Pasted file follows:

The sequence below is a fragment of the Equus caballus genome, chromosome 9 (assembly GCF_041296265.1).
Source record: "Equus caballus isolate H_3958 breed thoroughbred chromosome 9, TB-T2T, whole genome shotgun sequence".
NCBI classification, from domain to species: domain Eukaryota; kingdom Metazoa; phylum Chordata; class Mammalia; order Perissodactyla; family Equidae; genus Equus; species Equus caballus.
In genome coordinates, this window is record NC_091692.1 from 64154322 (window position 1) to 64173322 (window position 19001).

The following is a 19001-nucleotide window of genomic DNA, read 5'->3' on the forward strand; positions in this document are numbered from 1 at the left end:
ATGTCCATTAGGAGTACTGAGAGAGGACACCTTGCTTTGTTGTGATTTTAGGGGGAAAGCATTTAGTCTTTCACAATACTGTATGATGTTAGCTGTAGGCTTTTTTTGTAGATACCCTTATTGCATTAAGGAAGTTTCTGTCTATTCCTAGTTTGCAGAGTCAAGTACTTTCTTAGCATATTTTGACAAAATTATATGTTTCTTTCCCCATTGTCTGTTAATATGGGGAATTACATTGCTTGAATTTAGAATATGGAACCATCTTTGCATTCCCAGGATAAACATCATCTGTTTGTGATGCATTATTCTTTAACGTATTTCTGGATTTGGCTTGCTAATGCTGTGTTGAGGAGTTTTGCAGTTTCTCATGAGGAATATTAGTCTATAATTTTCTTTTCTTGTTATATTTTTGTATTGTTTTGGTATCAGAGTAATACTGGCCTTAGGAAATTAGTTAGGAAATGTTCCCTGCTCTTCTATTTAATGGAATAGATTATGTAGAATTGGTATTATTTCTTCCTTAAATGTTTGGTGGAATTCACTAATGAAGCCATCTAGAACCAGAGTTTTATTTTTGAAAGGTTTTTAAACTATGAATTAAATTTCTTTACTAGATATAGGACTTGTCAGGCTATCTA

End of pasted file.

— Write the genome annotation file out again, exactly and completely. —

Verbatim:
The sequence below is a fragment of the Equus caballus genome, chromosome 9 (assembly GCF_041296265.1).
Source record: "Equus caballus isolate H_3958 breed thoroughbred chromosome 9, TB-T2T, whole genome shotgun sequence".
NCBI classification, from domain to species: domain Eukaryota; kingdom Metazoa; phylum Chordata; class Mammalia; order Perissodactyla; family Equidae; genus Equus; species Equus caballus.
In genome coordinates, this window is record NC_091692.1 from 64154322 (window position 1) to 64173322 (window position 19001).

The following is a 19001-nucleotide window of genomic DNA, read 5'->3' on the forward strand; positions in this document are numbered from 1 at the left end:
ATGTCCATTAGGAGTACTGAGAGAGGACACCTTGCTTTGTTGTGATTTTAGGGGGAAAGCATTTAGTCTTTCACAATACTGTATGATGTTAGCTGTAGGCTTTTTTTGTAGATACCCTTATTGCATTAAGGAAGTTTCTGTCTATTCCTAGTTTGCAGAGTCAAGTACTTTCTTAGCATATTTTGACAAAATTATATGTTTCTTTCCCCATTGTCTGTTAATATGGGGAATTACATTGCTTGAATTTAGAATATGGAACCATCTTTGCATTCCCAGGATAAACATCATCTGTTTGTGATGCATTATTCTTTAACGTATTTCTGGATTTGGCTTGCTAATGCTGTGTTGAGGAGTTTTGCAGTTTCTCATGAGGAATATTAGTCTATAATTTTCTTTTCTTGTTATATTTTTGTATTGTTTTGGTATCAGAGTAATACTGGCCTTAGGAAATTAGTTAGGAAATGTTCCCTGCTCTTCTATTTAATGGAATAGATTATGTAGAATTGGTATTATTTCTTCCTTAAATGTTTGGTGGAATTCACTAATGAAGCCATCTAGAACCAGAGTTTTATTTTTGAAAGGTTTTTAAACTATGAATTAAATTTCTTTACTAGATATAGGACTTGTCAGGCTATCTA